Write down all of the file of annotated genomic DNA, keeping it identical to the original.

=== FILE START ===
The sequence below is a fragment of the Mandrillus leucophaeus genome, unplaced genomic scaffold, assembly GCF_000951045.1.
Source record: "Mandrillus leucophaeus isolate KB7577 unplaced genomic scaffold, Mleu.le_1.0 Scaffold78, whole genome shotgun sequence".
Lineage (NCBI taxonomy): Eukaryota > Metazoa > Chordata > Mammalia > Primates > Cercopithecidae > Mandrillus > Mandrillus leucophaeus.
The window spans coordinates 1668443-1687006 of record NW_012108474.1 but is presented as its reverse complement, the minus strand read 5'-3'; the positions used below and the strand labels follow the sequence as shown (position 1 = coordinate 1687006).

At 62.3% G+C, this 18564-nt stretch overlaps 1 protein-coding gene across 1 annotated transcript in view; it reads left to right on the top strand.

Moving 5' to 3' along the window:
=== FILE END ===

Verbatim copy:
The sequence below is a fragment of the Mandrillus leucophaeus genome, unplaced genomic scaffold, assembly GCF_000951045.1.
Source record: "Mandrillus leucophaeus isolate KB7577 unplaced genomic scaffold, Mleu.le_1.0 Scaffold78, whole genome shotgun sequence".
Lineage (NCBI taxonomy): Eukaryota > Metazoa > Chordata > Mammalia > Primates > Cercopithecidae > Mandrillus > Mandrillus leucophaeus.
The window spans coordinates 1668443-1687006 of record NW_012108474.1 but is presented as its reverse complement, the minus strand read 5'-3'; the positions used below and the strand labels follow the sequence as shown (position 1 = coordinate 1687006).

At 62.3% G+C, this 18564-nt stretch overlaps 1 protein-coding gene across 1 annotated transcript in view; it reads left to right on the top strand.

Moving 5' to 3' along the window: